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Dangerous liaison

Dangerous liaison

作者:安柝峡  时间:2019-03-08 05:19:03  人气:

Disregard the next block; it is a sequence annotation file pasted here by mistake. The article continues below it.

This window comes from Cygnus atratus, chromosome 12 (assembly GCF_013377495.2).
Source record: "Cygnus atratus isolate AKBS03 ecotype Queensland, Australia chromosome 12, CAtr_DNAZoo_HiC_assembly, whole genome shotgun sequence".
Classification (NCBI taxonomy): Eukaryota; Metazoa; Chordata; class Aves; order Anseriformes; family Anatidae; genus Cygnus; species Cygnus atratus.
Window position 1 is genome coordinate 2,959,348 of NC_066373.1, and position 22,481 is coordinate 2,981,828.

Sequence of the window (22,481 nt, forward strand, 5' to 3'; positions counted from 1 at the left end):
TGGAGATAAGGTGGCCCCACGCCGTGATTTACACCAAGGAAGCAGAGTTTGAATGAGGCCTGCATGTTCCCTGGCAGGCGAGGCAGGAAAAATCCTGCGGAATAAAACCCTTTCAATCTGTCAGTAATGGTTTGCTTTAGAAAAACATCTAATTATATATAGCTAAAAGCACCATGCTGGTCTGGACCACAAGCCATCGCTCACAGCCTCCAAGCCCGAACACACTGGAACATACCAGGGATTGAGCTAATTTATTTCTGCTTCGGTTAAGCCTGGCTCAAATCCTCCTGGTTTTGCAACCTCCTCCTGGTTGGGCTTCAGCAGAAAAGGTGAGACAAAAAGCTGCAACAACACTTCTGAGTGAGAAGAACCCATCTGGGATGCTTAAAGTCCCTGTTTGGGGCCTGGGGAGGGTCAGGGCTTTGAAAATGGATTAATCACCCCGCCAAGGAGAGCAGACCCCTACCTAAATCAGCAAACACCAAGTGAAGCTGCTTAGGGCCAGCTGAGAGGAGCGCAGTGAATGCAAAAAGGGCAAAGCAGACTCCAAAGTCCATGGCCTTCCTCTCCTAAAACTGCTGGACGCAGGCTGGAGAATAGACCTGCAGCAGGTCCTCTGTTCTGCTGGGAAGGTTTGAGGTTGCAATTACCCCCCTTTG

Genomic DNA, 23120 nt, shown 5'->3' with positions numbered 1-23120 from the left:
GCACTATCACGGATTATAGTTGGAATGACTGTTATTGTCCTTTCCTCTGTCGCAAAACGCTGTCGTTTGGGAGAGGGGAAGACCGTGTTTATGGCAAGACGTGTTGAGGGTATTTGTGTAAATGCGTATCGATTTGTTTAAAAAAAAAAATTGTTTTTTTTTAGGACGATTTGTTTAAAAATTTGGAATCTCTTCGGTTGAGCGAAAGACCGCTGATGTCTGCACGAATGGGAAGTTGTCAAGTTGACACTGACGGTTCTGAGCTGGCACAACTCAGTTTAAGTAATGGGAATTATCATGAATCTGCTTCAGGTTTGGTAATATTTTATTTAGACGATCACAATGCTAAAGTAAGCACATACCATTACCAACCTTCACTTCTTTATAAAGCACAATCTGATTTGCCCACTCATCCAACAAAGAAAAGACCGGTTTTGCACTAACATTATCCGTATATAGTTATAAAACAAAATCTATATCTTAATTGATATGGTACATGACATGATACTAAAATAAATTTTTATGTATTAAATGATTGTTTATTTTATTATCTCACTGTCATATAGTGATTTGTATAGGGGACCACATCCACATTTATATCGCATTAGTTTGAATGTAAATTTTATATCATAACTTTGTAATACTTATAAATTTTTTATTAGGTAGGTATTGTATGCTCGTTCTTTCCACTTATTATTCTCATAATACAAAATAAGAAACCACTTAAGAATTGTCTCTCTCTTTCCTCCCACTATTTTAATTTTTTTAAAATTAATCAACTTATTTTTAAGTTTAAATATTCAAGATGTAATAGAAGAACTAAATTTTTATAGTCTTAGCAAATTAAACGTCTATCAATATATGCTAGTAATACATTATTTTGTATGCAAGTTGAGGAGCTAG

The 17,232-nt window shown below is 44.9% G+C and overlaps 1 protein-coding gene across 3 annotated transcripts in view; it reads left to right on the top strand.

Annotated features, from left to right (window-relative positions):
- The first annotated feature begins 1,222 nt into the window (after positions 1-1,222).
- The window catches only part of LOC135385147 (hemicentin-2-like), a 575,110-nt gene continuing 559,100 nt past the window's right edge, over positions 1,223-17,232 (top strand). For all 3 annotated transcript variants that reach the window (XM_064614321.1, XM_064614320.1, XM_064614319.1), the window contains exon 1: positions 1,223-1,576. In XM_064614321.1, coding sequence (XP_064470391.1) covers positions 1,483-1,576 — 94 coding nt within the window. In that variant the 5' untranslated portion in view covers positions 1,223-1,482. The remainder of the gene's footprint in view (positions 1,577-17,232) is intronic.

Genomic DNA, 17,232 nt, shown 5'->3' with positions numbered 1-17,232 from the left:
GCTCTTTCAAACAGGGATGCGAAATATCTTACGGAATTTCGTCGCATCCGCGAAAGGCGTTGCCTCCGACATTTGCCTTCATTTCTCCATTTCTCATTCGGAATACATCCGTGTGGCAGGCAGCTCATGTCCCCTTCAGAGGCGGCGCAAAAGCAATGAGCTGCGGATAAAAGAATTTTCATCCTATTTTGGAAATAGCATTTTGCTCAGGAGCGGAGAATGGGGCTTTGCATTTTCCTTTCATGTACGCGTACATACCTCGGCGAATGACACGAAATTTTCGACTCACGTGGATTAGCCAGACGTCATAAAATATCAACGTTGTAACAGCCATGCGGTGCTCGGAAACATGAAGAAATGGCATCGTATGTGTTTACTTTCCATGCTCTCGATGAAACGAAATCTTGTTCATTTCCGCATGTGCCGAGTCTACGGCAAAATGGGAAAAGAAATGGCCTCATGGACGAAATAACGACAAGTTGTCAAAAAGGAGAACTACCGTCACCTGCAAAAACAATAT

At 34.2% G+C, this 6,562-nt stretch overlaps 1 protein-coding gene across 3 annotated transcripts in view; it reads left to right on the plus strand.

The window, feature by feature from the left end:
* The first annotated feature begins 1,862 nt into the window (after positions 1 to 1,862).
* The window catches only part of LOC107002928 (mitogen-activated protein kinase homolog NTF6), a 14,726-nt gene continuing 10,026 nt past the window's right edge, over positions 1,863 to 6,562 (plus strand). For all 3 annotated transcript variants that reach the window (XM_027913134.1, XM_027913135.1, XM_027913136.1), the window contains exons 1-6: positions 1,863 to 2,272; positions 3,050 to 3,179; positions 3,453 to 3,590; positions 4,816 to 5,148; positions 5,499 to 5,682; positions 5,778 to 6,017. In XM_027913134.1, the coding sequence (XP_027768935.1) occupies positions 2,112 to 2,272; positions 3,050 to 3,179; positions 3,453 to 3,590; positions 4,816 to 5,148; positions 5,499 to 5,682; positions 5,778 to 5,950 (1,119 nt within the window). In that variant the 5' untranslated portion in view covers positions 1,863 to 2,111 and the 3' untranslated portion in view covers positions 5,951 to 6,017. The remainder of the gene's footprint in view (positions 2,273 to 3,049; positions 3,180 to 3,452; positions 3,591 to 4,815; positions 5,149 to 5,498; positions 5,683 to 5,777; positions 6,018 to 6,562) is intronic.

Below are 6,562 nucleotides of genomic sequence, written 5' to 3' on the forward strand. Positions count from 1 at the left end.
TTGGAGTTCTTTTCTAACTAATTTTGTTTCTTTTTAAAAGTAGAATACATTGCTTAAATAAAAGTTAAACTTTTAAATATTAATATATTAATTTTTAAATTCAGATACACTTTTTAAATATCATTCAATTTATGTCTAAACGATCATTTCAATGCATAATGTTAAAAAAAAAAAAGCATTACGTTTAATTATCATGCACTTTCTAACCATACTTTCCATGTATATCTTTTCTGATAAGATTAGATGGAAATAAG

By Nell Boyce in Washington DC AN ANCIENT virus that invaded the human genome millions of years ago may be an accomplice to HIV, according to a controversial new theory. A biologist says genetic instructions from this “fossil” virus may help HIV evade potent antiviral drugs. Retroviruses such as HIV insert their own DNA into the genome of living cells they infect. Some experts estimate that as much as 1 per cent of the human genome is composed of fossil retroviruses that infected sperm and eggs millions of years ago. Normally these genes lie dormant, but physicians have noticed that they are sometimes expressed in placental tissue and cancerous tumours. Some researchers have also wondered if modern-day retroviruses such as HIV could switch on their fossil cousins. And there are hints—albeit indirect ones—that they can. One study has shown that 70 per cent of people infected with HIV have antibodies to a fossil retrovirus called HERV-K, compared with just 3 per cent of uninfected people. Now Eric Towler of the Science Applications International Corporation in Maryland, a subcontractor to the National Cancer Institute near Washington DC, says he has evidence that HERV-K enzymes may help HIV to evade potent drugs. The idea first came from researchers in Germany who found that HERV-K, like HIV, produces a protease, an enzyme that cuts up long protein chains. Working together, Towler and the German researchers have shown that in the test tube, the ancient protease cuts a long HIV protein at exactly the same spot as the HIV protease. Towler has also found evidence that HERV-K protease can get into HIV in living cells and gets transformed into an active form of the enzyme. “That was a huge surprise,” says Towler. Towler also tested the effects of various anti-HIV protease inhibitors on HERV-K protease. The fossil protease turned out to be highly resistant to all the drugs (Biochemistry, vol 37, p 17 137). He suspects that when HIV protease is inhibited by drugs, HERV-K’s enzyme might take over its work. This could let HIV survive long enough to develop mutations that allow it to resist the drugs’ attack. “This might be part of the whole HIV story,” says Towler. If so, it may be possible to thwart HIV by finding additional protease inhibitors that HERV-K protease can’t resist. However, Tower admits his theory is far from proven: “It’s very much on the fringe—this may very likely be wrong.” Roswitha Loewer, an expert on retroviruses at the Paul Ehrlich Institute in Lange, Germany, says the results are intriguing. “It’s interesting that the HERV-K protease can cleave an HIV sequence,” she says. However, she does not think there is yet compelling evidence that HERV-K is switched on, except in certain tumours: “There are hints, maybe, but no one has really focused on that very thoroughly.” Loewer says that one test could resolve this. If cells that are engineered to express HERV-K protease are infected with HIV that makes faulty protease and the HIV survives nonetheless,